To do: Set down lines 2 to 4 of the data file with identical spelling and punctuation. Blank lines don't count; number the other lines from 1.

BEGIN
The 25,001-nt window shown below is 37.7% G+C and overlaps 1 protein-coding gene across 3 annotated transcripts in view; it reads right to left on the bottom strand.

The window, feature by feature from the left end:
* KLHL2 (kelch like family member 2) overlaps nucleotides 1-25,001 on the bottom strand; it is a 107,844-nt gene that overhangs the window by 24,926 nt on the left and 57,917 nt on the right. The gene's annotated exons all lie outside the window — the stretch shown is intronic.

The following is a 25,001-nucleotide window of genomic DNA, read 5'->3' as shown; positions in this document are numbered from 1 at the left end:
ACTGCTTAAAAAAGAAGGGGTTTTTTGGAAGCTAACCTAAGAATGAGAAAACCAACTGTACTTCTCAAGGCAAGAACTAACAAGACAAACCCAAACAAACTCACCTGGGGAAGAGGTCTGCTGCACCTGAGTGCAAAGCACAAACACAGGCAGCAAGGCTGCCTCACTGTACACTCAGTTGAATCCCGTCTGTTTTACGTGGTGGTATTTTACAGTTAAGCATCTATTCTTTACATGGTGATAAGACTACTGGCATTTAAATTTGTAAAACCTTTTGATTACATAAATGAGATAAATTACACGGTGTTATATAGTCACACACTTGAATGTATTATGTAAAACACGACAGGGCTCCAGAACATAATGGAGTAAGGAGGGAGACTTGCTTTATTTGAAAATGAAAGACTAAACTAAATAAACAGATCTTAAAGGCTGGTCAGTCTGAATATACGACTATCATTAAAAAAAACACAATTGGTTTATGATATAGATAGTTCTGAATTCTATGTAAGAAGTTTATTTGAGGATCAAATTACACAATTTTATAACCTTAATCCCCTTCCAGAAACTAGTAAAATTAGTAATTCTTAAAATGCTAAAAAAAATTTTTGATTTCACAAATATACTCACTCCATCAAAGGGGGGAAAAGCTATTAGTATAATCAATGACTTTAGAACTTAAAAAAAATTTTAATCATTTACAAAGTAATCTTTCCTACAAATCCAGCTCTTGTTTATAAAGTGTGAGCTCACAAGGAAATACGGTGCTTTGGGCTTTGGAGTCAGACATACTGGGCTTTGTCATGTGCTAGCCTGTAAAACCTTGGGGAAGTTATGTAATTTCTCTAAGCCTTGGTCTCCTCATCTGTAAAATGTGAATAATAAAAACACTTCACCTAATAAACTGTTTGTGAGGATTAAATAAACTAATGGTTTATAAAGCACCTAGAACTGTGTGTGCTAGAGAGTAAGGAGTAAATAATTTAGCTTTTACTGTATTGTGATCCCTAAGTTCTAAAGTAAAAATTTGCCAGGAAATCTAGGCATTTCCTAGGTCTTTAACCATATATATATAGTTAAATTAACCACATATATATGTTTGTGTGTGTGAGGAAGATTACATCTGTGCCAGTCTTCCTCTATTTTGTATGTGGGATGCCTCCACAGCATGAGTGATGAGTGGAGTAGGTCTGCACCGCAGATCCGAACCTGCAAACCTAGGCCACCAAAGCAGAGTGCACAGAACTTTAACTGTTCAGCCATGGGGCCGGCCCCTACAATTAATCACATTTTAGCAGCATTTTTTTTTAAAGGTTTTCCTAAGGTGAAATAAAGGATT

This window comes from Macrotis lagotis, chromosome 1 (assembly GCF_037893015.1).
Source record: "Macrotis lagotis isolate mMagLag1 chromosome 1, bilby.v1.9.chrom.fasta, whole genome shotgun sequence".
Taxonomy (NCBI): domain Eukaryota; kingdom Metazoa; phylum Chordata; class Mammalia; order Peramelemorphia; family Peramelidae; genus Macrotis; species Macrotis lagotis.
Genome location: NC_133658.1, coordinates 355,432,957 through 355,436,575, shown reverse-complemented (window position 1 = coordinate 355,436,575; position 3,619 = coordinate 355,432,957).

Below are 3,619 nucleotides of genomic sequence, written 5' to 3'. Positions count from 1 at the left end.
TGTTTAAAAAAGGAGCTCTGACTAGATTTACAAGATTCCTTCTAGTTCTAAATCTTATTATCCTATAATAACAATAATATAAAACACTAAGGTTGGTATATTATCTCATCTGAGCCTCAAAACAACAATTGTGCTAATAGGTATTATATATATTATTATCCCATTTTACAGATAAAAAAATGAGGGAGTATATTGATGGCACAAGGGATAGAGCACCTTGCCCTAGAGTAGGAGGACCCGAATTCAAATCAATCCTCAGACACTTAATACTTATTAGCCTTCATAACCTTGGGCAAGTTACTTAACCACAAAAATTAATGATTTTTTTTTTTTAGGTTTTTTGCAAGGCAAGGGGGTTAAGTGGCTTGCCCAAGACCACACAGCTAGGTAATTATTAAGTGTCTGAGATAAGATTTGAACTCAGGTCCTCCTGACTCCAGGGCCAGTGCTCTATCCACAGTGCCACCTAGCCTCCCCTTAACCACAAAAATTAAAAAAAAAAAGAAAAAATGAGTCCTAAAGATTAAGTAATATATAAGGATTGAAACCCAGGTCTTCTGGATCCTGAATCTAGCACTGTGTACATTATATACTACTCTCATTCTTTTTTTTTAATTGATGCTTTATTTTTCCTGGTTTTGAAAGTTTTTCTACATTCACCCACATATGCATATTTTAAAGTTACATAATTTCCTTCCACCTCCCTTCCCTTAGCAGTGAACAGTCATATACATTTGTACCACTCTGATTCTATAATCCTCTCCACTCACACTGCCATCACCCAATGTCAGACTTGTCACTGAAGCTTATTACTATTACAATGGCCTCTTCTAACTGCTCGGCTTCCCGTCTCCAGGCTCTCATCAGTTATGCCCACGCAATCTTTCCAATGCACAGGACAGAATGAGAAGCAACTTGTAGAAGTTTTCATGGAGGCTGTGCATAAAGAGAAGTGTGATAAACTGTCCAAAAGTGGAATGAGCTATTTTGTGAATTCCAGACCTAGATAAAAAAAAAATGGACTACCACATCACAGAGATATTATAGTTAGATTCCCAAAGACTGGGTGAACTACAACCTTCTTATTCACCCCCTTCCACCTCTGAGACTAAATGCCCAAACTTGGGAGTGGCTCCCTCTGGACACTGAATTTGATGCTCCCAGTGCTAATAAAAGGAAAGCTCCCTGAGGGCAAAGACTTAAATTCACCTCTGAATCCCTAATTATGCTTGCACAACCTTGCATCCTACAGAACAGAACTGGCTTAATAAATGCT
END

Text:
The window, feature by feature from the left end:
* KLHL2 (kelch like family member 2) overlaps nucleotides 1-25,001 on the bottom strand; it is a 107,844-nt gene that overhangs the window by 24,926 nt on the left and 57,917 nt on the right. The gene's annotated exons all lie outside the window — the stretch shown is intronic.

The following is a 25,001-nucleotide window of genomic DNA, read 5'->3' as shown; positions in this document are numbered from 1 at the left end: